I have been thinking about what to do next on the Hyperbook. Below
are some possibilities I'm considering. None of them preclude any of
the others, so I'm interested in what you consider to be their
relative importance. Of course, I'm also interested in things you'd
like to see that aren't mentioned.
Please send your replies directly to me rather than posting them to
the group. I will eventually report on what you've said and what I've
decided to do.
A. The following two options require rewriting the existing parts of
of the Hyperbook.
1. Partition the text into units, each of which would approximately
correspond to a single classroom lecture. A few people have told me
that this would make it easier to read.
2. Instructions for using the Toolbox and TLC now appear in the text,
combined with the development of the specs. I am thinking of moving
all these instructions into a single tools manual, and replacing the
material now in the text with links to the appropriate parts of that
manual. This manual might be the Toolbox help pages, expanded to make
it easier to use.
B. While the following possibilities are independent of those in part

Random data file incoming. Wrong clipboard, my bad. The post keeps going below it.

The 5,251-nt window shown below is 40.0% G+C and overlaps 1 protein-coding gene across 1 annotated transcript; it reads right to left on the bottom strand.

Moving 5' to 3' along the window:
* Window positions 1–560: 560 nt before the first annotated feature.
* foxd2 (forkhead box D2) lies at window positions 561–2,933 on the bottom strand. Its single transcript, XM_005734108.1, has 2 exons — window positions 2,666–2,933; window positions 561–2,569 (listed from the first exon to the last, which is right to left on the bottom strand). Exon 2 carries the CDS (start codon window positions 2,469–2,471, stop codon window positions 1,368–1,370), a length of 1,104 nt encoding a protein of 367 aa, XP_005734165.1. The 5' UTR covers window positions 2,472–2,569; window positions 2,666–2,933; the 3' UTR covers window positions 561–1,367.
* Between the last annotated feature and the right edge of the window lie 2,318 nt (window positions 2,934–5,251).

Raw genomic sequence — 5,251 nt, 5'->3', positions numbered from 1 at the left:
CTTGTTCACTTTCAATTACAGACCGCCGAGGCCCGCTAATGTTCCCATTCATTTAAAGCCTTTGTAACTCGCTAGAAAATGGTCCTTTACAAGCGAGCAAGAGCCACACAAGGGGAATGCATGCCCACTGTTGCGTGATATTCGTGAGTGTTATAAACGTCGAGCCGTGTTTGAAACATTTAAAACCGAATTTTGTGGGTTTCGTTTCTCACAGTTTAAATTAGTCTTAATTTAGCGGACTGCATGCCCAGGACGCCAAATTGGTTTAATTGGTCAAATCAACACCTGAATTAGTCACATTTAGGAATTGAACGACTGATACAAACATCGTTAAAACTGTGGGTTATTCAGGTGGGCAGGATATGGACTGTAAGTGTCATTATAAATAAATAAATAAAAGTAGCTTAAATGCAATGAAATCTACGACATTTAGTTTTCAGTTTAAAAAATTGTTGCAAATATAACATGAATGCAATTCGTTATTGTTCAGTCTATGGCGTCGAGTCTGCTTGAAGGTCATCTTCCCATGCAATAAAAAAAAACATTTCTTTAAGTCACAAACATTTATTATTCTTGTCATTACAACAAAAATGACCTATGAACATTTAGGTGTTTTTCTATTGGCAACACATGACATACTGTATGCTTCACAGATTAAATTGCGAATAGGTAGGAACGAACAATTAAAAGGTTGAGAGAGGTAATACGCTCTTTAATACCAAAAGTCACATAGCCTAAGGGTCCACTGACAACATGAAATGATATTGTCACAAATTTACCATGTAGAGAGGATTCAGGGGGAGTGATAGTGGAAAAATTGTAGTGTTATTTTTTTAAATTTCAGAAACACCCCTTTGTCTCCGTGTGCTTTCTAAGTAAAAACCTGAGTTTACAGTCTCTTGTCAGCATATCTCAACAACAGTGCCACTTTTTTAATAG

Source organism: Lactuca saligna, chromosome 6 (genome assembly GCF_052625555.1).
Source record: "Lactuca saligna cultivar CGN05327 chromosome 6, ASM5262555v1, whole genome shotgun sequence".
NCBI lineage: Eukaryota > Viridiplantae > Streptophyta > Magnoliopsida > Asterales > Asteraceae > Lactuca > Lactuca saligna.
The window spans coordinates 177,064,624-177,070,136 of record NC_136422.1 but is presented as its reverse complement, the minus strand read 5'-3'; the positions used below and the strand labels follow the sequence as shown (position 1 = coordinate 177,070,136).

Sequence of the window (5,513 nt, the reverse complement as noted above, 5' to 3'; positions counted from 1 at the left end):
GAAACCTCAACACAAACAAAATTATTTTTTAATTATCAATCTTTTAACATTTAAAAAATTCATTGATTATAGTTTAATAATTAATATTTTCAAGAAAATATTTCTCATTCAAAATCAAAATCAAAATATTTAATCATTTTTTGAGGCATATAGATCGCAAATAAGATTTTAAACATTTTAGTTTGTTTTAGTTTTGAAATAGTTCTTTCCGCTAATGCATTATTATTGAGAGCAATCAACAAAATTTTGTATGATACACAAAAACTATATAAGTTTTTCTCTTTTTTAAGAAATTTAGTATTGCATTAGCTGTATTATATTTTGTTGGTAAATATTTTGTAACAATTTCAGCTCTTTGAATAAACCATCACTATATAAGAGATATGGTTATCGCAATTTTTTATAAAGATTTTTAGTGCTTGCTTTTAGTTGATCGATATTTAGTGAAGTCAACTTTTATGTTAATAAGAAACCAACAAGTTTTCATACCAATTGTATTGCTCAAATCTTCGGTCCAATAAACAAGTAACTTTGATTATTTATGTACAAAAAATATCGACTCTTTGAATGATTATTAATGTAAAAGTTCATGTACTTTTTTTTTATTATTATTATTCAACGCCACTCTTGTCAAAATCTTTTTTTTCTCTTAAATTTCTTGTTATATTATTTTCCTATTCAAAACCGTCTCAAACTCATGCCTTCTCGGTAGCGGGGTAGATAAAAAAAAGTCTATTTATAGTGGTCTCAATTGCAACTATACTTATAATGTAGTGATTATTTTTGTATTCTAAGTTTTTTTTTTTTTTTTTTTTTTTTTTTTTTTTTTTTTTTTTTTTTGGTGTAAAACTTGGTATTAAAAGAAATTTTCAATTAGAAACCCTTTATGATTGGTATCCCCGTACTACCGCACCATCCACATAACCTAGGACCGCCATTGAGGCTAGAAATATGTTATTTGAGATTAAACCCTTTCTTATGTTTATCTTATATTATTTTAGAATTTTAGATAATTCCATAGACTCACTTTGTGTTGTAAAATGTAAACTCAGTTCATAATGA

A, either (or both) of the part A options should be done before any of
3. More "raw" examples. This means that the emphasis is on how TLA+
or PlusCal is used, with little motivation behind why the specs have
been written. I am open to suggestions for what kind of
specifications: the domain (e.g., distributed algorithms) and the
length/difficulty (short toy examples vs. more realistic complicated
ones). And do you prefer TLA+ or PlusCal examples?
4. Examples of how to go from an often ill-formed idea to a formal
spec. I will probably need help finding such examples.
5. More about principles of concurrent algorithms rather than about
6. More about writing proofs.
5a. Finding invariants.
5b. Detailed practical advice on how to use the TLAPS prover.
7. More advanced topics. These include:
6a. Auxiliary variables (history, stuttering, and prophecy variables.)
6b. Composing specifications.
6c. Real-time and hybrid specs.
8. Something about writing informal specs.